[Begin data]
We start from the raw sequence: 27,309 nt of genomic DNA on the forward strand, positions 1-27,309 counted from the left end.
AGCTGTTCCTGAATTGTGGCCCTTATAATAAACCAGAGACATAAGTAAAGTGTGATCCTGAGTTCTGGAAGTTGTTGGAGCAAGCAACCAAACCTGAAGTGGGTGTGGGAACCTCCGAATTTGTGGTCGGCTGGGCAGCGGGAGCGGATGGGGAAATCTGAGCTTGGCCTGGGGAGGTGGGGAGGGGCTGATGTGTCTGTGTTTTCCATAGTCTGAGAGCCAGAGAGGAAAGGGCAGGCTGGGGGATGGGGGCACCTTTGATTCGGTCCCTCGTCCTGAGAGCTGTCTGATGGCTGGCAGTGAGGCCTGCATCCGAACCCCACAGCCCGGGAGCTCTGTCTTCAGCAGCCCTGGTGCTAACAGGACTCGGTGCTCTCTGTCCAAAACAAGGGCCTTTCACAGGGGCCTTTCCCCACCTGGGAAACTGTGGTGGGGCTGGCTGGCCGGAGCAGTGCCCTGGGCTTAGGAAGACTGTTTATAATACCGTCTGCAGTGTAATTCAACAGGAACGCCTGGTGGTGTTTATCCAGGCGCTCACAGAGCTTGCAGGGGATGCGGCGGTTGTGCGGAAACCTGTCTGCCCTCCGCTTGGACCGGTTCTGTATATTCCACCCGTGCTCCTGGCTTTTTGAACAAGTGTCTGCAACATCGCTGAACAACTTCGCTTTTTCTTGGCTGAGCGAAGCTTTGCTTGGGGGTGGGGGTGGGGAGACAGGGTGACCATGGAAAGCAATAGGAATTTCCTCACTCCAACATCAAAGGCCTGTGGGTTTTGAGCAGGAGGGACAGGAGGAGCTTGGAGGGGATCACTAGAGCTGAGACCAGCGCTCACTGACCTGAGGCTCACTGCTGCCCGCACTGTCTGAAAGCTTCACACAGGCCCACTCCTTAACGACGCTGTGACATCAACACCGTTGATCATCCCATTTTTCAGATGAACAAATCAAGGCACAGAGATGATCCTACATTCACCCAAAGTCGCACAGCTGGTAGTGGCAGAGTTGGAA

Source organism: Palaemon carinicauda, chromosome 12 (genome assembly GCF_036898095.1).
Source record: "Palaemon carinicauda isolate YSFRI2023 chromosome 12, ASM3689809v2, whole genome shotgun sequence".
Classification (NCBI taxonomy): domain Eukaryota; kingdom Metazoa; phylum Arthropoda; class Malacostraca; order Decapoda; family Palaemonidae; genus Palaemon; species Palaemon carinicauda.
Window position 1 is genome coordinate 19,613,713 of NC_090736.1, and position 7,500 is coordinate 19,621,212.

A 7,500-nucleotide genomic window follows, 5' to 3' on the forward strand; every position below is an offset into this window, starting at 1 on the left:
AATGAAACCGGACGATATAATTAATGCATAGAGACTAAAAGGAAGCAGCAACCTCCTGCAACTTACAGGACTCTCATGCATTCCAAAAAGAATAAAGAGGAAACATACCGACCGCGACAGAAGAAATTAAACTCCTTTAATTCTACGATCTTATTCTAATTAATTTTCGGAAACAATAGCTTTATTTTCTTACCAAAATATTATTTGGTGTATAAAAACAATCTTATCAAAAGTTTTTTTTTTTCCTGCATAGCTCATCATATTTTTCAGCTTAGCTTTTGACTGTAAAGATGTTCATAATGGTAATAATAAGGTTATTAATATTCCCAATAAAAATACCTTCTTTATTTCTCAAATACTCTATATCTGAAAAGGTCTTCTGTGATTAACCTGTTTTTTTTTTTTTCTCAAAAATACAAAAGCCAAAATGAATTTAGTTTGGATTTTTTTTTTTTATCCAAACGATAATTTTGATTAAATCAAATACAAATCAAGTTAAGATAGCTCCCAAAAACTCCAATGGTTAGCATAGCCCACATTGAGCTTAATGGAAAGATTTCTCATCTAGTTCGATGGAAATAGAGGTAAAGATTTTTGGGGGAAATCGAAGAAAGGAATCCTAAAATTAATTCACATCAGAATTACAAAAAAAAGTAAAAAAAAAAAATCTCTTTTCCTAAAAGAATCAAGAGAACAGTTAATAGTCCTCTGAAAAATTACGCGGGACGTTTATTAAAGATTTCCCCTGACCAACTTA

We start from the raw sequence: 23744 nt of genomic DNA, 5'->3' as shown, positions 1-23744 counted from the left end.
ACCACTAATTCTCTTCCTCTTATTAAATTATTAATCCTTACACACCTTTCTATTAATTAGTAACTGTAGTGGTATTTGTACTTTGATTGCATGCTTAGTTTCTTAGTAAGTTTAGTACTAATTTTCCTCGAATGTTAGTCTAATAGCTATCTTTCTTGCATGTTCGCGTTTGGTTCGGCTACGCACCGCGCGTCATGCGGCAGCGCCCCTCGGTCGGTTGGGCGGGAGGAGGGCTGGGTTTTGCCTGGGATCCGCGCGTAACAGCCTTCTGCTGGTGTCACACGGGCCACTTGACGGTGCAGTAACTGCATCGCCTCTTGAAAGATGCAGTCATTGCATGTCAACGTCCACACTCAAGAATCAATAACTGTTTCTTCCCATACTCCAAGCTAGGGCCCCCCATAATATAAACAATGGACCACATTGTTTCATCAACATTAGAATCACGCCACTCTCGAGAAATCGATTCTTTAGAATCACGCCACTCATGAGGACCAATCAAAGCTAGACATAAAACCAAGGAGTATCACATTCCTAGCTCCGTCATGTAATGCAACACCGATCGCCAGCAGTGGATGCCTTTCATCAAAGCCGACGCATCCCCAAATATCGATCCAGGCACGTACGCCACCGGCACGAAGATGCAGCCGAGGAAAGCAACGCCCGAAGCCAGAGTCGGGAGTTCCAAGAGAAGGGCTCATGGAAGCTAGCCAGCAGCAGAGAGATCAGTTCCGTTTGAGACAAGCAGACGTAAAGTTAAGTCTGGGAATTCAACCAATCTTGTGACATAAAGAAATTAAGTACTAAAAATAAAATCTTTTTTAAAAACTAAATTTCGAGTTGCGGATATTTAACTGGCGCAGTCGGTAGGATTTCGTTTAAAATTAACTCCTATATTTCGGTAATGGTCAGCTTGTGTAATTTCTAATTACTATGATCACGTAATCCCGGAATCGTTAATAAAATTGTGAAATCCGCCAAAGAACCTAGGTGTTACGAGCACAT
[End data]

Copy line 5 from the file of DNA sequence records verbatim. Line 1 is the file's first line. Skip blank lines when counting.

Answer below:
Classification (NCBI taxonomy): domain Eukaryota; kingdom Metazoa; phylum Arthropoda; class Malacostraca; order Decapoda; family Palaemonidae; genus Palaemon; species Palaemon carinicauda.